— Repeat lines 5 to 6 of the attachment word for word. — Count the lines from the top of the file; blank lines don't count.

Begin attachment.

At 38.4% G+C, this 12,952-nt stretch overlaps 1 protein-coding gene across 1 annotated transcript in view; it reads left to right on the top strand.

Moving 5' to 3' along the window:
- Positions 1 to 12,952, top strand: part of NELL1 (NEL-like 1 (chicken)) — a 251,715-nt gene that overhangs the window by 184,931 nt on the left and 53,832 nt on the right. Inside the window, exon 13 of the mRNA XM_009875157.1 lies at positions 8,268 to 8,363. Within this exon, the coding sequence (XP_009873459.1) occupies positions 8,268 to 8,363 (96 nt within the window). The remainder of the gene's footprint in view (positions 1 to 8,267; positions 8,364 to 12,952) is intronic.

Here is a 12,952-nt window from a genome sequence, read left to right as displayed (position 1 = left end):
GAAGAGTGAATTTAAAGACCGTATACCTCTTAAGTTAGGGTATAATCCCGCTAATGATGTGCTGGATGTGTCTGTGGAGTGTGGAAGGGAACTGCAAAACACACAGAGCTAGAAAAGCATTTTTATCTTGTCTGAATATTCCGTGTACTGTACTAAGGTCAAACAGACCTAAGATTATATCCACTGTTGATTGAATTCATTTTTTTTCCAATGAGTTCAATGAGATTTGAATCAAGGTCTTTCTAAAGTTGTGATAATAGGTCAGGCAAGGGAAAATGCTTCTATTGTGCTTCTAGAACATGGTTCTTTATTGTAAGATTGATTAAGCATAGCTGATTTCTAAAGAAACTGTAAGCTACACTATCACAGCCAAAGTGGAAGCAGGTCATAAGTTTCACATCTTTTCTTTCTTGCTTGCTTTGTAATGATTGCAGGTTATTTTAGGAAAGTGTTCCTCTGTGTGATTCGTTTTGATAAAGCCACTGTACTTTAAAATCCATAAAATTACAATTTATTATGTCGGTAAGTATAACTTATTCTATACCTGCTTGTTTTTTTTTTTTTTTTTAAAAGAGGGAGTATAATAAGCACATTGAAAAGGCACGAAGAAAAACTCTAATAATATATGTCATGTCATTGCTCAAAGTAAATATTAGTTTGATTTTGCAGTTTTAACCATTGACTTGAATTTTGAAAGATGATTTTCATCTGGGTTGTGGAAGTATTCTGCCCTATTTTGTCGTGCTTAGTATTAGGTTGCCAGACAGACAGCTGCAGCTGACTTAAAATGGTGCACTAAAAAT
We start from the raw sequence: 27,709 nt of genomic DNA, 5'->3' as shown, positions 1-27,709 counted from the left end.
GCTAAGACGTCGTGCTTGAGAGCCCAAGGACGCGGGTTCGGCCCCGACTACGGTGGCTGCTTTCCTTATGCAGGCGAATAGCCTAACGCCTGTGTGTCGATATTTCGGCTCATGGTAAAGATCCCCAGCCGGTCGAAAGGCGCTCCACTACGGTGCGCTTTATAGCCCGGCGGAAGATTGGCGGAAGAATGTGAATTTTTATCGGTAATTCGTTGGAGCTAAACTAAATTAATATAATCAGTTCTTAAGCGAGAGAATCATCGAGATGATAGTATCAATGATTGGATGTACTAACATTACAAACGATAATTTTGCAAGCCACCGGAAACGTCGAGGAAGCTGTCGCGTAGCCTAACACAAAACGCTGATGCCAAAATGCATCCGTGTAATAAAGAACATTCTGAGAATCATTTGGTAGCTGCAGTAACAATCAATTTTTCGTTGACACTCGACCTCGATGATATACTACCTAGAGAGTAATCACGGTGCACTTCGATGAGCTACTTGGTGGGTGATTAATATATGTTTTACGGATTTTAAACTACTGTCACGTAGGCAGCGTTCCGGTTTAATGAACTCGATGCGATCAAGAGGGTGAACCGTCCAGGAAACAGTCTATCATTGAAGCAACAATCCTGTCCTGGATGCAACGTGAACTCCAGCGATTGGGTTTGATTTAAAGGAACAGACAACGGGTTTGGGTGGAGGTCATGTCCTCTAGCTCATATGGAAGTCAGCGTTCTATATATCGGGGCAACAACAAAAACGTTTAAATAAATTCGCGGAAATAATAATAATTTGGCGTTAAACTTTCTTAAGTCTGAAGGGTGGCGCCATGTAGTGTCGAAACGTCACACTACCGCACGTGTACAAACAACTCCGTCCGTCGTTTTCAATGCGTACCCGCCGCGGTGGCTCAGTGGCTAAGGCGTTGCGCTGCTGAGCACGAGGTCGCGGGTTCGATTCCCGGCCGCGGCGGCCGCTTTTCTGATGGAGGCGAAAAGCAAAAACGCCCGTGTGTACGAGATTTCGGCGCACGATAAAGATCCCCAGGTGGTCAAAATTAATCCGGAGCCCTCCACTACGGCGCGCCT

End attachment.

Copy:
GAAGAGTGAATTTAAAGACCGTATACCTCTTAAGTTAGGGTATAATCCCGCTAATGATGTGCTGGATGTGTCTGTGGAGTGTGGAAGGGAACTGCAAAACACACAGAGCTAGAAAAGCATTTTTATCTTGTCTGAATATTCCGTGTACTGTACTAAGGTCAAACAGACCTAAGATTATATCCACTGTTGATTGAATTCATTTTTTTTCCAATGAGTTCAATGAGATTTGAATCAAGGTCTTTCTAAAGTTGTGATAATAGGTCAGGCAAGGGAAAATGCTTCTATTGTGCTTCTAGAACATGGTTCTTTATTGTAAGATTGATTAAGCATAGCTGATTTCTAAAGAAACTGTAAGCTACACTATCACAGCCAAAGTGGAAGCAGGTCATAAGTTTCACATCTTTTCTTTCTTGCTTGCTTTGTAATGATTGCAGGTTATTTTAGGAAAGTGTTCCTCTGTGTGATTCGTTTTGATAAAGCCACTGTACTTTAAAATCCATAAAATTACAATTTATTATGTCGGTAAGTATAACTTATTCTATACCTGCTTGTTTTTTTTTTTTTTTTTAAAAGAGGGAGTATAATAAGCACATTGAAAAGGCACGAAGAAAAACTCTAATAATATATGTCATGTCATTGCTCAAAGTAAATATTAGTTTGATTTTGCAGTTTTAACCATTGACTTGAATTTTGAAAGATGATTTTCATCTGGGTTGTGGAAGTATTCTGCCCTATTTTGTCGTGCTTAGTATTAGGTTGCCAGACAGACAGCTGCAGCTGACTTAAAATGGTGCACTAAAAAT
We start from the raw sequence: 27,709 nt of genomic DNA, 5'->3' as shown, positions 1-27,709 counted from the left end.